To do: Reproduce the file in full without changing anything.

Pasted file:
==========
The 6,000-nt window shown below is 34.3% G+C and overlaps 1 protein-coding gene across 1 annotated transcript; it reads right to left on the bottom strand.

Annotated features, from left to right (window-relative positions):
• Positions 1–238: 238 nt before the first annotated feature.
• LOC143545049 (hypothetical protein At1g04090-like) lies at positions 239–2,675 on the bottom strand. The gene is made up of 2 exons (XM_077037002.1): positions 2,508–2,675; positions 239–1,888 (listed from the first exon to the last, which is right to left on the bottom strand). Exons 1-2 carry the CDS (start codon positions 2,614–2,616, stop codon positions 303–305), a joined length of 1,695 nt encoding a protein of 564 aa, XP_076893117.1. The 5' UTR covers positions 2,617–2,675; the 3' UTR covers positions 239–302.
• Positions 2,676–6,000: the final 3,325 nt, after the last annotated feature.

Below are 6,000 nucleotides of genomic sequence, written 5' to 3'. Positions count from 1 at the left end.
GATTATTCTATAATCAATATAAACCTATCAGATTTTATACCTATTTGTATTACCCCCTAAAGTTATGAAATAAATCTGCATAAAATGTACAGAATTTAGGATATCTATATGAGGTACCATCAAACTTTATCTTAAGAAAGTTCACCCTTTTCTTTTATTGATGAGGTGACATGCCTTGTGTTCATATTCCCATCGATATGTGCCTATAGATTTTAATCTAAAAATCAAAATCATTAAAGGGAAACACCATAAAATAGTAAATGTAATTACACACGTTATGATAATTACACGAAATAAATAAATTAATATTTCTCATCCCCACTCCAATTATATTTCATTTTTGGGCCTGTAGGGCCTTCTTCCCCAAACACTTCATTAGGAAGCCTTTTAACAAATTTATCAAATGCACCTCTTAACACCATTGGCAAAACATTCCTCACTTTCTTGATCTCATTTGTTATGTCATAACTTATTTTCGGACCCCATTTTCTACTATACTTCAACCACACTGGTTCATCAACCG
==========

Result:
The 6,000-nt window shown below is 34.3% G+C and overlaps 1 protein-coding gene across 1 annotated transcript; it reads right to left on the bottom strand.

Annotated features, from left to right (window-relative positions):
• Positions 1–238: 238 nt before the first annotated feature.
• LOC143545049 (hypothetical protein At1g04090-like) lies at positions 239–2,675 on the bottom strand. The gene is made up of 2 exons (XM_077037002.1): positions 2,508–2,675; positions 239–1,888 (listed from the first exon to the last, which is right to left on the bottom strand). Exons 1-2 carry the CDS (start codon positions 2,614–2,616, stop codon positions 303–305), a joined length of 1,695 nt encoding a protein of 564 aa, XP_076893117.1. The 5' UTR covers positions 2,617–2,675; the 3' UTR covers positions 239–302.
• Positions 2,676–6,000: the final 3,325 nt, after the last annotated feature.

Below are 6,000 nucleotides of genomic sequence, written 5' to 3'. Positions count from 1 at the left end.
GATTATTCTATAATCAATATAAACCTATCAGATTTTATACCTATTTGTATTACCCCCTAAAGTTATGAAATAAATCTGCATAAAATGTACAGAATTTAGGATATCTATATGAGGTACCATCAAACTTTATCTTAAGAAAGTTCACCCTTTTCTTTTATTGATGAGGTGACATGCCTTGTGTTCATATTCCCATCGATATGTGCCTATAGATTTTAATCTAAAAATCAAAATCATTAAAGGGAAACACCATAAAATAGTAAATGTAATTACACACGTTATGATAATTACACGAAATAAATAAATTAATATTTCTCATCCCCACTCCAATTATATTTCATTTTTGGGCCTGTAGGGCCTTCTTCCCCAAACACTTCATTAGGAAGCCTTTTAACAAATTTATCAAATGCACCTCTTAACACCATTGGCAAAACATTCCTCACTTTCTTGATCTCATTTGTTATGTCATAACTTATTTTCGGACCCCATTTTCTACTATACTTCAACCACACTGGTTCATCAACCG